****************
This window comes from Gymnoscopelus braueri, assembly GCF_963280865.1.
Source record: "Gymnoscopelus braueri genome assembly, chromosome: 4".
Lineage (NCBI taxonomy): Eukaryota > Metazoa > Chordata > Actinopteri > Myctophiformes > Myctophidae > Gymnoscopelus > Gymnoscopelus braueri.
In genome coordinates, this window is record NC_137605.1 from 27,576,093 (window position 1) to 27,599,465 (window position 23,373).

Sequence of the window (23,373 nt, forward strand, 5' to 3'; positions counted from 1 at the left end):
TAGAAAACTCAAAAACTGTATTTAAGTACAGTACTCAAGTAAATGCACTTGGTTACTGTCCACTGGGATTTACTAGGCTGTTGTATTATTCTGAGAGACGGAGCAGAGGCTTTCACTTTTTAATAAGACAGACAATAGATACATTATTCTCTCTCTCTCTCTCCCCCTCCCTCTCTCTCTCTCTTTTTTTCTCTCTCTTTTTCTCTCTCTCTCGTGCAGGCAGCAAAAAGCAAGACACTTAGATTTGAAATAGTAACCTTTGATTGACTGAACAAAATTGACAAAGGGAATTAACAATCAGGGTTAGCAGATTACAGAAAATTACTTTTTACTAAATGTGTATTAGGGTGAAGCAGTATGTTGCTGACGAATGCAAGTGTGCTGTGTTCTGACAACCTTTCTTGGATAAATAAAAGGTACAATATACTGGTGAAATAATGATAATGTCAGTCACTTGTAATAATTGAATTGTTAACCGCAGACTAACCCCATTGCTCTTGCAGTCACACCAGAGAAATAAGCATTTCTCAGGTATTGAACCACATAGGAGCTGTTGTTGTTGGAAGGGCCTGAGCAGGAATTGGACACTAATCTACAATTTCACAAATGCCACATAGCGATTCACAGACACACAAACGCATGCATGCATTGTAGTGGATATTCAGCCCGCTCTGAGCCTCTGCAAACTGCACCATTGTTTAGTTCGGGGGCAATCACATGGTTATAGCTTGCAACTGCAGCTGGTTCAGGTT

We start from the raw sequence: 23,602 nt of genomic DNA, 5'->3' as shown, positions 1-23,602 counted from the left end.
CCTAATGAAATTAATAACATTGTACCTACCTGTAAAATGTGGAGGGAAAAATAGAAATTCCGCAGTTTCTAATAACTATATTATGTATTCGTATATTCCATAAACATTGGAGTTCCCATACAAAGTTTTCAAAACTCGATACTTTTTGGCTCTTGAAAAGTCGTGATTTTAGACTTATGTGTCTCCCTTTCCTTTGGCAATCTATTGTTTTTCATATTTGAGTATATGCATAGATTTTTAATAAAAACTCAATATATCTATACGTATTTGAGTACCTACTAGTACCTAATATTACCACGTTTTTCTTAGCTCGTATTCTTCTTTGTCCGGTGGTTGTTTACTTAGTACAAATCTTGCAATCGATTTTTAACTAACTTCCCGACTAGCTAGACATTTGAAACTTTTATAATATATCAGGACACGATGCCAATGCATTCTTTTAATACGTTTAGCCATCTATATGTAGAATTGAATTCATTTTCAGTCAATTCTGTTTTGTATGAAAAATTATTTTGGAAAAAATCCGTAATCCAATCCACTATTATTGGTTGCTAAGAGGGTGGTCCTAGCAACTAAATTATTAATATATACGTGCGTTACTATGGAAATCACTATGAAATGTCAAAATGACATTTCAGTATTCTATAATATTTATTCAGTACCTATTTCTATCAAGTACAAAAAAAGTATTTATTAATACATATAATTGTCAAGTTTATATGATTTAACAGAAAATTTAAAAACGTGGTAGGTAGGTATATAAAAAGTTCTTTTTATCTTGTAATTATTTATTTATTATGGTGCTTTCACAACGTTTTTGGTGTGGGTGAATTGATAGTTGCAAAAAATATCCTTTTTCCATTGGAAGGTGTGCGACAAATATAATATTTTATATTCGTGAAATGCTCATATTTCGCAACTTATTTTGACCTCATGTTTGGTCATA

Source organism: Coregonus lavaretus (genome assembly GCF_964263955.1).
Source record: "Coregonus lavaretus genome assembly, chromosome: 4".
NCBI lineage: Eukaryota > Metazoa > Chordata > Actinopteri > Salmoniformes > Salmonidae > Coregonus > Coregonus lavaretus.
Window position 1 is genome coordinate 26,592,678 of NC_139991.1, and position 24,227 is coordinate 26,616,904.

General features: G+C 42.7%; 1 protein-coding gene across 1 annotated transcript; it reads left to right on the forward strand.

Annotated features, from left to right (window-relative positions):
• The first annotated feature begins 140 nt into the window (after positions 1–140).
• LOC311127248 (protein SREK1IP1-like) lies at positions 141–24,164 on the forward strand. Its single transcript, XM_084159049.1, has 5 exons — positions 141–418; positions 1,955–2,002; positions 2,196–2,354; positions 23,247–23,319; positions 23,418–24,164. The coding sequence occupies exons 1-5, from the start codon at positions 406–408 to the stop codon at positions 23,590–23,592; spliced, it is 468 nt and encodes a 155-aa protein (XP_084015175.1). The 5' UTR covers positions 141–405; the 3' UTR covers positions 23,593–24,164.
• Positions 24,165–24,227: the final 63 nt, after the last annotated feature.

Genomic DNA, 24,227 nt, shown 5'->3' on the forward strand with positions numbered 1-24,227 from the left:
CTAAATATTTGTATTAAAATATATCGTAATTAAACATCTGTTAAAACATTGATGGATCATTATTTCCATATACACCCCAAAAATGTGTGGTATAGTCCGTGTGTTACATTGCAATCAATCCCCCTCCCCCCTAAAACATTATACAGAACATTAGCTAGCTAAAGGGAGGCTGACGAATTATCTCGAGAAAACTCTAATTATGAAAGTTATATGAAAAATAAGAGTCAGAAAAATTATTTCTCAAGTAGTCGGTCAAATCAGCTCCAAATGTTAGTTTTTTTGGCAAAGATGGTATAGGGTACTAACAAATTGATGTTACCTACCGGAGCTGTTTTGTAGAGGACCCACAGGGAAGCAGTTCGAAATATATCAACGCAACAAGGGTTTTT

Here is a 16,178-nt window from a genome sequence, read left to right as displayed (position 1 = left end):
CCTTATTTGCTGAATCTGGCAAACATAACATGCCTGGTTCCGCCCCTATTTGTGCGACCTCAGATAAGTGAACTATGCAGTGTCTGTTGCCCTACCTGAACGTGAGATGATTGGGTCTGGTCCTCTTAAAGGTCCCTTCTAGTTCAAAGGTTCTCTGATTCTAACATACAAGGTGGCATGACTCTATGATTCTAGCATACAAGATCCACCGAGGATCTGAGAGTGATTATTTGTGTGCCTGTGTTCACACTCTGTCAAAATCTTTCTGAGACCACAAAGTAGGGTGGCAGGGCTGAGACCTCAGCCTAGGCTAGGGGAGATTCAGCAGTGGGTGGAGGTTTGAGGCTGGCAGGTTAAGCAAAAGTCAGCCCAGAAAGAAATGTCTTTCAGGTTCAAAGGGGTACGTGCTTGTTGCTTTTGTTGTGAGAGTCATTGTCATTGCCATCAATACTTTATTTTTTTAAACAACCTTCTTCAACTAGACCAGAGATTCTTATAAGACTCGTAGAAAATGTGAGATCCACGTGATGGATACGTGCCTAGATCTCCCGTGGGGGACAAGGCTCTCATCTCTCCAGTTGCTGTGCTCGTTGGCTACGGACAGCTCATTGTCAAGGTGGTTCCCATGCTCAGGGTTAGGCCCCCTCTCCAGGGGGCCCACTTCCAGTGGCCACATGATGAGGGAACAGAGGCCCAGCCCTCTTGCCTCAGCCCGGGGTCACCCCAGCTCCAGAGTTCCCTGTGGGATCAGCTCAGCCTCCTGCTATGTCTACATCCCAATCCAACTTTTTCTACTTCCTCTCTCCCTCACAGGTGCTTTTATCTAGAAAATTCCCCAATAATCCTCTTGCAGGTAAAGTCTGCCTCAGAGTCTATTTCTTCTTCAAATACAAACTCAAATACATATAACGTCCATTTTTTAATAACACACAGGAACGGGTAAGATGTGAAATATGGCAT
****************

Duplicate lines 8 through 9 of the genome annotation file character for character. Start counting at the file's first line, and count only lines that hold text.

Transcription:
CCTAATGAAATTAATAACATTGTACCTACCTGTAAAATGTGGAGGGAAAAATAGAAATTCCGCAGTTTCTAATAACTATATTATGTATTCGTATATTCCATAAACATTGGAGTTCCCATACAAAGTTTTCAAAACTCGATACTTTTTGGCTCTTGAAAAGTCGTGATTTTAGACTTATGTGTCTCCCTTTCCTTTGGCAATCTATTGTTTTTCATATTTGAGTATATGCATAGATTTTTAATAAAAACTCAATATATCTATACGTATTTGAGTACCTACTAGTACCTAATATTACCACGTTTTTCTTAGCTCGTATTCTTCTTTGTCCGGTGGTTGTTTACTTAGTACAAATCTTGCAATCGATTTTTAACTAACTTCCCGACTAGCTAGACATTTGAAACTTTTATAATATATCAGGACACGATGCCAATGCATTCTTTTAATACGTTTAGCCATCTATATGTAGAATTGAATTCATTTTCAGTCAATTCTGTTTTGTATGAAAAATTATTTTGGAAAAAATCCGTAATCCAATCCACTATTATTGGTTGCTAAGAGGGTGGTCCTAGCAACTAAATTATTAATATATACGTGCGTTACTATGGAAATCACTATGAAATGTCAAAATGACATTTCAGTATTCTATAATATTTATTCAGTACCTATTTCTATCAAGTACAAAAAAAGTATTTATTAATACATATAATTGTCAAGTTTATATGATTTAACAGAAAATTTAAAAACGTGGTAGGTAGGTATATAAAAAGTTCTTTTTATCTTGTAATTATTTATTTATTATGGTGCTTTCACAACGTTTTTGGTGTGGGTGAATTGATAGTTGCAAAAAATATCCTTTTTCCATTGGAAGGTGTGCGACAAATATAATATTTTATATTCGTGAAATGCTCATATTTCGCAACTTATTTTGACCTCATGTTTGGTCATA

Source organism: Coregonus lavaretus (genome assembly GCF_964263955.1).